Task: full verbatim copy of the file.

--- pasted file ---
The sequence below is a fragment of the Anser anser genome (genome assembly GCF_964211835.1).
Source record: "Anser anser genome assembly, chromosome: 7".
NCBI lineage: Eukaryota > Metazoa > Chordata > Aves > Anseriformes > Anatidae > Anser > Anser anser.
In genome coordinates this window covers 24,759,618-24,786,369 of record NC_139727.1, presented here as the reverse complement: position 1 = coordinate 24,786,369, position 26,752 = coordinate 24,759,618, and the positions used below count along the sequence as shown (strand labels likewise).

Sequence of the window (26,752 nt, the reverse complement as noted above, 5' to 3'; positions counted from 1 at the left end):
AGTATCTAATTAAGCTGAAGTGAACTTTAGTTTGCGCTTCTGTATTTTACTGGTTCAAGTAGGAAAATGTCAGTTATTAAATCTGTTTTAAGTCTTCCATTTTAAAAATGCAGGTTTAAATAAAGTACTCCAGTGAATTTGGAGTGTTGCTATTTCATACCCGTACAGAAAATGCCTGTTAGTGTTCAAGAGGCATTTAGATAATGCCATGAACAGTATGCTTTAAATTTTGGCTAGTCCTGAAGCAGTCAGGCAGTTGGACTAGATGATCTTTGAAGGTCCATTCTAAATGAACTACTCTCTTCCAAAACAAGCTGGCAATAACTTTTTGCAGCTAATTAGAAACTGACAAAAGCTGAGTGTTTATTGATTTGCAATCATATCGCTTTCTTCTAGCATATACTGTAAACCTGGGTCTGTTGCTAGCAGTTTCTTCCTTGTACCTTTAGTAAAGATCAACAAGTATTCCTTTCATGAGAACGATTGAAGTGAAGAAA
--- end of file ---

The sequence below is a fragment of the Anser anser genome (genome assembly GCF_964211835.1).
Source record: "Anser anser genome assembly, chromosome: 7".
NCBI lineage: Eukaryota > Metazoa > Chordata > Aves > Anseriformes > Anatidae > Anser > Anser anser.
In genome coordinates this window covers 24,759,618-24,786,369 of record NC_139727.1, presented here as the reverse complement: position 1 = coordinate 24,786,369, position 26,752 = coordinate 24,759,618, and the positions used below count along the sequence as shown (strand labels likewise).

Sequence of the window (26,752 nt, the reverse complement as noted above, 5' to 3'; positions counted from 1 at the left end):
AGTATCTAATTAAGCTGAAGTGAACTTTAGTTTGCGCTTCTGTATTTTACTGGTTCAAGTAGGAAAATGTCAGTTATTAAATCTGTTTTAAGTCTTCCATTTTAAAAATGCAGGTTTAAATAAAGTACTCCAGTGAATTTGGAGTGTTGCTATTTCATACCCGTACAGAAAATGCCTGTTAGTGTTCAAGAGGCATTTAGATAATGCCATGAACAGTATGCTTTAAATTTTGGCTAGTCCTGAAGCAGTCAGGCAGTTGGACTAGATGATCTTTGAAGGTCCATTCTAAATGAACTACTCTCTTCCAAAACAAGCTGGCAATAACTTTTTGCAGCTAATTAGAAACTGACAAAAGCTGAGTGTTTATTGATTTGCAATCATATCGCTTTCTTCTAGCATATACTGTAAACCTGGGTCTGTTGCTAGCAGTTTCTTCCTTGTACCTTTAGTAAAGATCAACAAGTATTCCTTTCATGAGAACGATTGAAGTGAAGAAA